Well-written historical fiction based on the life of Clotild, a sixth-century nun who, due to disagreements with the bishop who appointed a new abbess when Clotild felt the job should be hers, organizes an uprising with the other nuns in an attempt to take charge of the cloister. The rebellion is quashed in a most violent fashion and Clotild and a fellow nun face charges due to their involvement. This book is a reminder that there was a time when women had few choices in life. Marriage meant chi Well-written historical fiction based on the life of Clotild, a sixth-century nun who, due to disagreements with the bishop who appointed a new abbess when Clotild felt the job should be hers, organizes an uprising with the other nuns in an attempt to take charge of the cloister. The rebellion is quashed in a most violent fashion and Clotild and a fellow nun face charges due to their involvement. This book is a reminder that there was a time when women had few choices in life. Marriage meant childbirth and that could lead to death in medieval times. Women had almost nothing in the way of earning a living (except for prostitution) and so wealthy women would sometimes enter the convent as a way of living a somewhat peaceful life. However, as in most things in those days, men controlled even the all-female, cloistered environment through priests and bishops who really had little regard or respect for females. The jealousy, cliques and power moves made by the bishops and the other nuns could sometimes lead to quarrels, anger and, as in this case, rebellion. Marj Charlier admits that there was not a lot of information about Clotild, but she has done a remarkable job of making this courageous woman come to life. Excellent wrap-up at the end setting straight what was true and what was a bit of poetic license. All in all a great read and a reminder that even in the Dark Ages, some women refused to be considered "second class".

  30. 4 out of 5

    Wisconsin Alumni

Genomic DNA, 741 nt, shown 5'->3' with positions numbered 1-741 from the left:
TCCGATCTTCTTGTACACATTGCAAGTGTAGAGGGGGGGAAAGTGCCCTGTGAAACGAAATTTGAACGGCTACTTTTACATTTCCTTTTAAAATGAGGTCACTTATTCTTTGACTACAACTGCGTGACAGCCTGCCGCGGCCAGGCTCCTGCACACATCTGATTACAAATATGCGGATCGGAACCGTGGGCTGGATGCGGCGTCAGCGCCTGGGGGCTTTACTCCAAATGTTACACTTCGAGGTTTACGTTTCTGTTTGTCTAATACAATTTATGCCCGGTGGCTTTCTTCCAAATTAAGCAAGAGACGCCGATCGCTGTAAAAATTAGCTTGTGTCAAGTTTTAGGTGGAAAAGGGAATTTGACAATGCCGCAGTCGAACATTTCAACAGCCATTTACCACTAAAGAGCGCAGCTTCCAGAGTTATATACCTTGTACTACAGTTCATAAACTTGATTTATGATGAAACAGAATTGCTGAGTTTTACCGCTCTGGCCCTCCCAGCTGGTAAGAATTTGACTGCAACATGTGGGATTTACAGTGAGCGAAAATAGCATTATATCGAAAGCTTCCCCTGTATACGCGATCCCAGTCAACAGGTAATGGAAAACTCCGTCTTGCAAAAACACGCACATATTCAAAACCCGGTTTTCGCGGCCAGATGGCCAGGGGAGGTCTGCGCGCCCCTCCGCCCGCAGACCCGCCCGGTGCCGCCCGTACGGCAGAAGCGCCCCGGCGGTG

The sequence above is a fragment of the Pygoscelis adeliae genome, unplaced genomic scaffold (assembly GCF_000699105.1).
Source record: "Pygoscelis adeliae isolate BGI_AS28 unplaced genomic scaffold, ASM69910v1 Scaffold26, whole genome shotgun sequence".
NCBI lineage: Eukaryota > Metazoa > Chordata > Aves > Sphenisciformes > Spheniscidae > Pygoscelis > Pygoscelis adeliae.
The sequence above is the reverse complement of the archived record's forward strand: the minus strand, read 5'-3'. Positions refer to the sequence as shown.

Marj Charlier MA'80 Author From the author: Marj Charlier’s The Rebel Nun is based on the true story of Clotild, the daughter of a sixth-century king and his concubine, who leads a rebellion of nuns against the rising misogyny and patriarchy of the medieval church. At that time, women are afforded few choices in life: prostitution, motherhood, or the cloister. Only the latter offers them any kind of independence. By the end of the sixth century, even this is eroding as the church begins to eject wom Marj Charlier MA'80 Author From the author: Marj Charlier’s The Rebel Nun is based on the true story of Clotild, the daughter of a sixth-century king and his concubine, who leads a rebellion of nuns against the rising misogyny and patriarchy of the medieval church. At that time, women are afforded few choices in life: prostitution, motherhood, or the cloister. Only the latter offers them any kind of independence. By the end of the sixth century, even this is eroding as the church begins to eject women from the clergy and declares them too unclean to touch sacramental objects or even their priest-husbands. Craving the legitimacy thwarted by her bastard status, Clotild seeks to become the next abbess of the female Monastery of the Holy Cross, the most famous of the women’s cloisters of the early Middle Ages. When the bishop of Poitiers blocks her appointment and seeks to control the nunnery himself, Clotild masterminds an escape, leading a group of uncloistered nuns on a dangerous pilgrimage to beg her royal relatives to intercede on their behalf. But the bishop refuses to back down, and a bloody battle ensues. Will Clotild and her sisters succeed with their quest, or will they face excommunication, possibly even death? In the only historical novel written about the incident, The Rebel Nun is a richly imagined story about a truly remarkable heroine.